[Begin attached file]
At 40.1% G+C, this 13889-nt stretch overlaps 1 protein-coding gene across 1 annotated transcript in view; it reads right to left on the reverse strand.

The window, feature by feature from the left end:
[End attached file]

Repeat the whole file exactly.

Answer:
At 40.1% G+C, this 13889-nt stretch overlaps 1 protein-coding gene across 1 annotated transcript in view; it reads right to left on the reverse strand.

The window, feature by feature from the left end: